Under Mushtaq Peer a CET question paper sold for Rs 23 lakh


To get a fair idea of the depth of the corruption inside the Board of Professional Entrance Examination (BOPEE) during the time of Mushtaq Peer’s reign as its chairman, all one had to do was to browse through the recent court judgement to know the money that was paid by parents and students to buy question papers from the Board.
As hundreds of students were toiling hard to do well in the Common Entrance Test of 2012, many parents found a way to let their children have a free ride by paying huge amounts of money to buy question papers. All those who paid the money went on to gain admission into medical college. A mother paid Rs 23 lakh for her son; a father Gulam Mohi-din Lone paid Rs five lakh for his son Mushtaq Ahmed Lone; Basher Ahmed Dar paid Rs 13 lakh, Yasir Yusuf Dar paid Rs 7 lakh.
Bazilla Bilal’s father paid Rs 10 lakh, Abdul Qadir Rather paid Rs 2.5 lakh while one of the minor (Juvenile) candidates was provided papers free of cost as she was the cousin of one of the brokers.
All the students, Bazilla Bilal, Mushtaq Ahmad Lone, Yasir Yousuf Dar, Ruhail Amin, Imtijaz-ul-Hussain Shah, Yasmeen Jan, Arooj Mushtaq Kenu, Heena Saleem, Mehvish Bashir, Beenish Bhat, and Mansha, have been sentenced to an imprisonment of one year by the anti-corruption Special Judge Kashmir (Srinagar) Yash Paul Bourney.
For some reason the mother who had paid the highest amount of Rs 23 lakh was never charged with a crime by the police and the court judgement noted with dismay that the lady has been let off without any reason.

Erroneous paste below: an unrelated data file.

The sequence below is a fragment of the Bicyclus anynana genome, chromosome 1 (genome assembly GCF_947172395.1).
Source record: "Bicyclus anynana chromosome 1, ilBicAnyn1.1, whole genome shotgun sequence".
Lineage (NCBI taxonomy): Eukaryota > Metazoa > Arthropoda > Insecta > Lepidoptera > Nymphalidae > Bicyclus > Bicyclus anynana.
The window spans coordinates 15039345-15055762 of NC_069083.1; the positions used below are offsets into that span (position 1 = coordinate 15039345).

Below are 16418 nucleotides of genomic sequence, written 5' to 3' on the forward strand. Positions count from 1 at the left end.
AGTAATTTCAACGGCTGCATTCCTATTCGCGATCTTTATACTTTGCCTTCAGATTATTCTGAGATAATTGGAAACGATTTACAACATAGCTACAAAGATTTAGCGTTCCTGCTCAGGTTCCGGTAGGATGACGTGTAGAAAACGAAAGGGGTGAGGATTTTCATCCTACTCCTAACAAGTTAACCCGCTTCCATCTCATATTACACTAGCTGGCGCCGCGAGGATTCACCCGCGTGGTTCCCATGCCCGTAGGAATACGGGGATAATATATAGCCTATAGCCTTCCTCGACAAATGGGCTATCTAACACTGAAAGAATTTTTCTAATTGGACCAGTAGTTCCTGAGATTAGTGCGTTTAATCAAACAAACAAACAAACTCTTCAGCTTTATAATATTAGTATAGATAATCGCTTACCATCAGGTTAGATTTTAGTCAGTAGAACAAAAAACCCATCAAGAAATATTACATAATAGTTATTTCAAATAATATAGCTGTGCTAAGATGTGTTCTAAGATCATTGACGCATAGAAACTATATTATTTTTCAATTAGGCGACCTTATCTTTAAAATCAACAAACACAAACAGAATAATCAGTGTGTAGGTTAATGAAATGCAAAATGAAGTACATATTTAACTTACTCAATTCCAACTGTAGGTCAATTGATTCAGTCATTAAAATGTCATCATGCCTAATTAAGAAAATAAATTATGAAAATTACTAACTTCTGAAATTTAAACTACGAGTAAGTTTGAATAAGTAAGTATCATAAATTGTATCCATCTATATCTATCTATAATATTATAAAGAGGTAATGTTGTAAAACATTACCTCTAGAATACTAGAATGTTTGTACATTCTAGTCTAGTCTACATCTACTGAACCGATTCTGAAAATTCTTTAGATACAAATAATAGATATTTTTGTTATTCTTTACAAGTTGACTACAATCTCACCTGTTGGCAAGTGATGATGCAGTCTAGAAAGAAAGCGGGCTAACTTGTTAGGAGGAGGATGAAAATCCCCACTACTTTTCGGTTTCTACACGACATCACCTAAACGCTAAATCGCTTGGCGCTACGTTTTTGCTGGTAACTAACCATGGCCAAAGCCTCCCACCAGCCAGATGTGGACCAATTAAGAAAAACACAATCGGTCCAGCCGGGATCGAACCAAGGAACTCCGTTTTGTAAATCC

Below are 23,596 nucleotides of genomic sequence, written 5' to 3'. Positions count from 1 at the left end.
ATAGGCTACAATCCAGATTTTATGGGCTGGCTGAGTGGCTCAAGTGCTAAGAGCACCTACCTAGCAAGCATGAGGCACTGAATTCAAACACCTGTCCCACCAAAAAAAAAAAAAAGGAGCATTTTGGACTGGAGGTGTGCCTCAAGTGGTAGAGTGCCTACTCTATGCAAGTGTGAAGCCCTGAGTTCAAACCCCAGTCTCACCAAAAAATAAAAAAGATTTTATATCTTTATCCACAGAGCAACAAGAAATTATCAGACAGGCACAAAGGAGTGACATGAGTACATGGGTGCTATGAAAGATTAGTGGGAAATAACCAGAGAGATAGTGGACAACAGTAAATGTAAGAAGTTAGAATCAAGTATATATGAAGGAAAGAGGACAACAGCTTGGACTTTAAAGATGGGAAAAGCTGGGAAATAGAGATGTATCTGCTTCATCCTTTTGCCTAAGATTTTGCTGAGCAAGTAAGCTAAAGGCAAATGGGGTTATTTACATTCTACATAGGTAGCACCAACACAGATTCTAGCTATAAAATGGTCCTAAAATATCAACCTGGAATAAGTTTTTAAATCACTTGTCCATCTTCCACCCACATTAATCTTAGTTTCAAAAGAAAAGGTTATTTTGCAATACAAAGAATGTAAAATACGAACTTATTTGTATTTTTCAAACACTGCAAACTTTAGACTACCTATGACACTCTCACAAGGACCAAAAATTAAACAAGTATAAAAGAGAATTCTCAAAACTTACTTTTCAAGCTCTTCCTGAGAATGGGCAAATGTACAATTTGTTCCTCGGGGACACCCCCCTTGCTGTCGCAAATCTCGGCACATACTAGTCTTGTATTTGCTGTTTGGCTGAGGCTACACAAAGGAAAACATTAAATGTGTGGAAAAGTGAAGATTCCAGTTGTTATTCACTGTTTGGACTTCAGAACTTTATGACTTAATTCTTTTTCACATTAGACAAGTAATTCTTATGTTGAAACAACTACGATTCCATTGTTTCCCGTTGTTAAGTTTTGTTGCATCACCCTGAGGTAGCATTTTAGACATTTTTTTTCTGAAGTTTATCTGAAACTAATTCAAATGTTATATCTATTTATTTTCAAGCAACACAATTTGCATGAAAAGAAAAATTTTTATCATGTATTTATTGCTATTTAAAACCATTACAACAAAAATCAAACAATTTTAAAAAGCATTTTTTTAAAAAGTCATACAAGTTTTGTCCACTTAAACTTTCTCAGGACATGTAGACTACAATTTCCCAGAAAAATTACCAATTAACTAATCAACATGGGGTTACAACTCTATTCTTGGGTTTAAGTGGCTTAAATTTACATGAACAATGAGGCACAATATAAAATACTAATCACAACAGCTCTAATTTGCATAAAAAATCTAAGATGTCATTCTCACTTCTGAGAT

Similarly, another suspect whose role surfaced during the investigation has also been let off, the court noted.
While referring to the Supreme Court judgment, it said general rule of criminal justice is that a crime never dies. The principle is reflected in the well-known maxim “lapse of time is no bar to Crown in proceeding against offenders.”
“Anyway, a crime never dies and it is still not too late to take the call and proceed further with the investigations with respect to the part not done hitherto in discharge of their duties in true sense,” the court said.
“Present case, as the charge sheet unfolds, stems out from the worst kind of lust for money and it depicts that human ingenuity knows no limits,” the court added.

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